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Jenifer Lawrence returns as Katniss Everdeen. Lawrence continues to own the screen as her character needs to summon the strength to rise up and help lead the rebellion. Yet the character continues to be more and more damaged. Like in “Catching Fire” she is still going through Post Traumatic Stress Syndrome and the effects of the Hunger Games and this pending war begins to wear down on her. Lawrence plays both to her strengths; when Katniss is able to summon to sprit to lead she is a commanding prescience. Then when she needs to play up the weaknesses of her character, she is able too. If anyone continues to have doubts about her (which I can’t imagine why one would) this is yet another example of her wickedly gifted talents.

“Mockingjay” may have a lot of strengths and returning director Francis Lawrence directs a confident and well made picture. Yet, this is the weakest in the series thus far. Most of the problems stem from being a two part picture. The movie drags in certain parts and others it feels like the filmmakers are grasping at straws trying to find something to pad out a two hour runtime. There is a lot of repetition, where one scene will drive a point across to the audience, then do it again later, when only one of those scenes would have sufficed (a similar problem that “The Judge” ran into).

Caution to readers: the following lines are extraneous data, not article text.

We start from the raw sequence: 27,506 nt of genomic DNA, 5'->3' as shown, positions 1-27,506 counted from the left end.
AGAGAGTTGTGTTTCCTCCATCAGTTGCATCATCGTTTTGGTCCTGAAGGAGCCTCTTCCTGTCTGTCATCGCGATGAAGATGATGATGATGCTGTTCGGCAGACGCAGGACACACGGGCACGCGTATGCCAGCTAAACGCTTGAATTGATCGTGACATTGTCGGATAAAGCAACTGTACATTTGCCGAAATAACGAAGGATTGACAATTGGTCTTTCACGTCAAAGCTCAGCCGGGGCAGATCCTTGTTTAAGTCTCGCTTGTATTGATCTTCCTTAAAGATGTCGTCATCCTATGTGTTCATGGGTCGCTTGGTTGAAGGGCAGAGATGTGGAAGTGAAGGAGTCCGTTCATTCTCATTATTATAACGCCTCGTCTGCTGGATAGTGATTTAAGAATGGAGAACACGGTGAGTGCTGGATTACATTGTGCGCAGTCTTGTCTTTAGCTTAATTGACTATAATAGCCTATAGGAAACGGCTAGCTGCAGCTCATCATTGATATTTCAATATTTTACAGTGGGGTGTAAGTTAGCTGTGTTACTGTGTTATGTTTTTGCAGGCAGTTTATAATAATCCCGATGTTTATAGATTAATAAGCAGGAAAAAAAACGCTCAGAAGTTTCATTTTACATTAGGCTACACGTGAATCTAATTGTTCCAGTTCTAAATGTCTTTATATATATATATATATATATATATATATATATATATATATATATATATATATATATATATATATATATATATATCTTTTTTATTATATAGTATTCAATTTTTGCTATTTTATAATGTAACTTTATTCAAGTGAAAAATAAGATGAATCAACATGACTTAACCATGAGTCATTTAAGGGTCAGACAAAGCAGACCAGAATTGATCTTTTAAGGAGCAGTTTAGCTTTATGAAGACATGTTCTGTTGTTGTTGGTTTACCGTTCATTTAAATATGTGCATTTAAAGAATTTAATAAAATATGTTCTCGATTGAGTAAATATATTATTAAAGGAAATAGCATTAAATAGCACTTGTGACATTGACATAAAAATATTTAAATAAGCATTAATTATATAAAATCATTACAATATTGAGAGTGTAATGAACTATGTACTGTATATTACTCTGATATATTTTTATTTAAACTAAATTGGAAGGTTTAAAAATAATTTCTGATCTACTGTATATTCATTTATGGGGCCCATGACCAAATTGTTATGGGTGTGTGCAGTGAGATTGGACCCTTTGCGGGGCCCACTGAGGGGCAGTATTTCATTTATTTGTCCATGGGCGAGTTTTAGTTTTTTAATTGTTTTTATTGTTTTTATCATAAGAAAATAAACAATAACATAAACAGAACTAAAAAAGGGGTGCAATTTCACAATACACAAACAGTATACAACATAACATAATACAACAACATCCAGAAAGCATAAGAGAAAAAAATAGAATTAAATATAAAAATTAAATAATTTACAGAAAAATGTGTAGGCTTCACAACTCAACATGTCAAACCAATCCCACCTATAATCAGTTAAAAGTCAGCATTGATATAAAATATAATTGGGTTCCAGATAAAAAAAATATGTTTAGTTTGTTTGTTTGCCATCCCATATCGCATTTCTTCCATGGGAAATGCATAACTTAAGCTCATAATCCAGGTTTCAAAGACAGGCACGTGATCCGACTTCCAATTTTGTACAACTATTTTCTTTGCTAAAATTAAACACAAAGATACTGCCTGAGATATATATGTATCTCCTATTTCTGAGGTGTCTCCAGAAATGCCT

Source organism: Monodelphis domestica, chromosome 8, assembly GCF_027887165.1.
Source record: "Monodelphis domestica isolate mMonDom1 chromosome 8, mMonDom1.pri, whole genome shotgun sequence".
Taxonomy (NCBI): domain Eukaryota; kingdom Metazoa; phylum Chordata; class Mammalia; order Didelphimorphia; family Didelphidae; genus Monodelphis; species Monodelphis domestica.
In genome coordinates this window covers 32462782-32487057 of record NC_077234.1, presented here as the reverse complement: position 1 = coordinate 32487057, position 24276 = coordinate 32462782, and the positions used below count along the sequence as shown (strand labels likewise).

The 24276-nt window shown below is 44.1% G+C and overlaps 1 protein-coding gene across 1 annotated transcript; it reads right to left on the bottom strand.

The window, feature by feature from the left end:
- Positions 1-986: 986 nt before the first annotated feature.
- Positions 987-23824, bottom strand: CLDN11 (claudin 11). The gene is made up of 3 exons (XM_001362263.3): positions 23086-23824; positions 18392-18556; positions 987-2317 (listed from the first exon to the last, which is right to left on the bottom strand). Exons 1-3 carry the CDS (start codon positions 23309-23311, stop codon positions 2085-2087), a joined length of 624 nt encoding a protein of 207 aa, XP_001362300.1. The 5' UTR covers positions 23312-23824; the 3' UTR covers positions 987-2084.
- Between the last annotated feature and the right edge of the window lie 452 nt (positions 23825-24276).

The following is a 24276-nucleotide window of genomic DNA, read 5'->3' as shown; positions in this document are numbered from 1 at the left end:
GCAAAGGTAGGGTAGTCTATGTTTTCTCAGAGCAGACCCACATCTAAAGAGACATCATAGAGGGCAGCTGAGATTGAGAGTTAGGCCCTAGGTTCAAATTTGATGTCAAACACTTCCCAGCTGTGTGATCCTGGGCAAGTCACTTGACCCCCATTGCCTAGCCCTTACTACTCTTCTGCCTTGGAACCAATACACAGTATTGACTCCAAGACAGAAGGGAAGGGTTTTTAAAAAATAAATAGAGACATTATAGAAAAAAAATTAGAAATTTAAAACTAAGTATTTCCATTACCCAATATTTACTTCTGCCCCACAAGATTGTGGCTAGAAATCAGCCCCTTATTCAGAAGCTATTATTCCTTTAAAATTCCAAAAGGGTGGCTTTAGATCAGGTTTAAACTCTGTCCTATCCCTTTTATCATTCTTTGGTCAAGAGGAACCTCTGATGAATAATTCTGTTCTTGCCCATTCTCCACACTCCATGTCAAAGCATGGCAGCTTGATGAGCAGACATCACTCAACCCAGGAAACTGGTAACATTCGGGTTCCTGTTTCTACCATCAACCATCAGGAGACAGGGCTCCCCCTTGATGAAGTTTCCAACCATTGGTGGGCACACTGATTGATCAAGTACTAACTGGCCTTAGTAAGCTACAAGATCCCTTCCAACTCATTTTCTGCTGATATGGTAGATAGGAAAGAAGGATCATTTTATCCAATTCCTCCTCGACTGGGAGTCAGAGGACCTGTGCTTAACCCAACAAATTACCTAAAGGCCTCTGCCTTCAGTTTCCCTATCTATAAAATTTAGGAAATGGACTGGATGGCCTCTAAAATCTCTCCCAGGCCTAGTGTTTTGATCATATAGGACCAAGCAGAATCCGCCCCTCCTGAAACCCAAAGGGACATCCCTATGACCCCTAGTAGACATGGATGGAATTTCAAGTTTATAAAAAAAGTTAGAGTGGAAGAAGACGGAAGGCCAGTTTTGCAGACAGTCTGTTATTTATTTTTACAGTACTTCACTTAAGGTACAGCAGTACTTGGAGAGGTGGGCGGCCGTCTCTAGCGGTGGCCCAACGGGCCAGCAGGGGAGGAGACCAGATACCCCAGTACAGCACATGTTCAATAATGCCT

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I kept believing that there is a way to split these films into two parts (for god sakes they split “The Hobbit” into three and made it somehow work) yet when watching the film you realize that around 95% of the movie is from Katniss’s perspective, and that hurts the structure. It makes sense to have this taken place from Katniss’s perspective (since she is our main character) but that limits what you can do on screen because you have to have Katniss there. Perhaps getting away from just her viewpoint more often and show more of the social revolutions going on in Panem would have benefited the picture greatly.

They did this a few times with citizens of different districts rising up to fight against the oppressors (in a way that you cannot help but think about Civil Rights history in America). When that was happening on screen the narrative got more intriguing and engaging and perhaps if they got away more from Katniss a bit more, the story wouldn’t have felt so padded out.

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For full disclosure I have not read the books either. So, perhaps taking this extra part to develop some of the characters will greatly benefit what is to come in Part II. Yet I can’t judge just on the assumption that the next entry will hopefully capitalize on the groundwork Part I set up for. As a film as a whole, “The Hunger Games: Mockingjay Part I” is a well made picture with social and political themes relevant to our own; with terrific acting and directing. “Mockingjay” does have plenty of emotional intensity but the film as a whole feels too long and parts of the narrative feel thin and ill conceived. This is a good but weaker entry in “The Hunger Games” saga.

Final Score

7/10